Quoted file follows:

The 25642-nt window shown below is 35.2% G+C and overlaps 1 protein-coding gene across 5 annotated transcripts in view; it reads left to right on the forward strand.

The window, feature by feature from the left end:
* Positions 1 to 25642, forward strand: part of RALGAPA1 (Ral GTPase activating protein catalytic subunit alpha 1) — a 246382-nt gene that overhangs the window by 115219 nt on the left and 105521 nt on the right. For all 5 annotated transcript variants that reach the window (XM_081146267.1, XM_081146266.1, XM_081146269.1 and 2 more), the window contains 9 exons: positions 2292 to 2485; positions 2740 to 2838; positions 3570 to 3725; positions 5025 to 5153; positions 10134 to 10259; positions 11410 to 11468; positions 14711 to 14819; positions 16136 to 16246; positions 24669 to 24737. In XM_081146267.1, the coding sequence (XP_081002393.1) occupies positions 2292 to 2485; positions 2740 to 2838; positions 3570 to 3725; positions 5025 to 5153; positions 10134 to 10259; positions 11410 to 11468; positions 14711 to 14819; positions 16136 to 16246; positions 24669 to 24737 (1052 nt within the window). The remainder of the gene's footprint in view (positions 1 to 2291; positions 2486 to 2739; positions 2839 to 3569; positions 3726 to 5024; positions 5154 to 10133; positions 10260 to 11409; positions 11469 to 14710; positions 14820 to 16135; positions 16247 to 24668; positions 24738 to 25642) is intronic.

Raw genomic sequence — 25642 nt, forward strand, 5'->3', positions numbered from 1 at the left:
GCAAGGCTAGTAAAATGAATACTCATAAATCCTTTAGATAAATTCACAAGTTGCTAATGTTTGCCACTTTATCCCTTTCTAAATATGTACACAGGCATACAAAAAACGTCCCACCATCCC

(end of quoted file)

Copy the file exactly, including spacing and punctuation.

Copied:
The 25642-nt window shown below is 35.2% G+C and overlaps 1 protein-coding gene across 5 annotated transcripts in view; it reads left to right on the forward strand.

The window, feature by feature from the left end:
* Positions 1 to 25642, forward strand: part of RALGAPA1 (Ral GTPase activating protein catalytic subunit alpha 1) — a 246382-nt gene that overhangs the window by 115219 nt on the left and 105521 nt on the right. For all 5 annotated transcript variants that reach the window (XM_081146267.1, XM_081146266.1, XM_081146269.1 and 2 more), the window contains 9 exons: positions 2292 to 2485; positions 2740 to 2838; positions 3570 to 3725; positions 5025 to 5153; positions 10134 to 10259; positions 11410 to 11468; positions 14711 to 14819; positions 16136 to 16246; positions 24669 to 24737. In XM_081146267.1, the coding sequence (XP_081002393.1) occupies positions 2292 to 2485; positions 2740 to 2838; positions 3570 to 3725; positions 5025 to 5153; positions 10134 to 10259; positions 11410 to 11468; positions 14711 to 14819; positions 16136 to 16246; positions 24669 to 24737 (1052 nt within the window). The remainder of the gene's footprint in view (positions 1 to 2291; positions 2486 to 2739; positions 2839 to 3569; positions 3726 to 5024; positions 5154 to 10133; positions 10260 to 11409; positions 11469 to 14710; positions 14820 to 16135; positions 16247 to 24668; positions 24738 to 25642) is intronic.

Raw genomic sequence — 25642 nt, forward strand, 5'->3', positions numbered from 1 at the left:
GCAAGGCTAGTAAAATGAATACTCATAAATCCTTTAGATAAATTCACAAGTTGCTAATGTTTGCCACTTTATCCCTTTCTAAATATGTACACAGGCATACAAAAAACGTCCCACCATCCC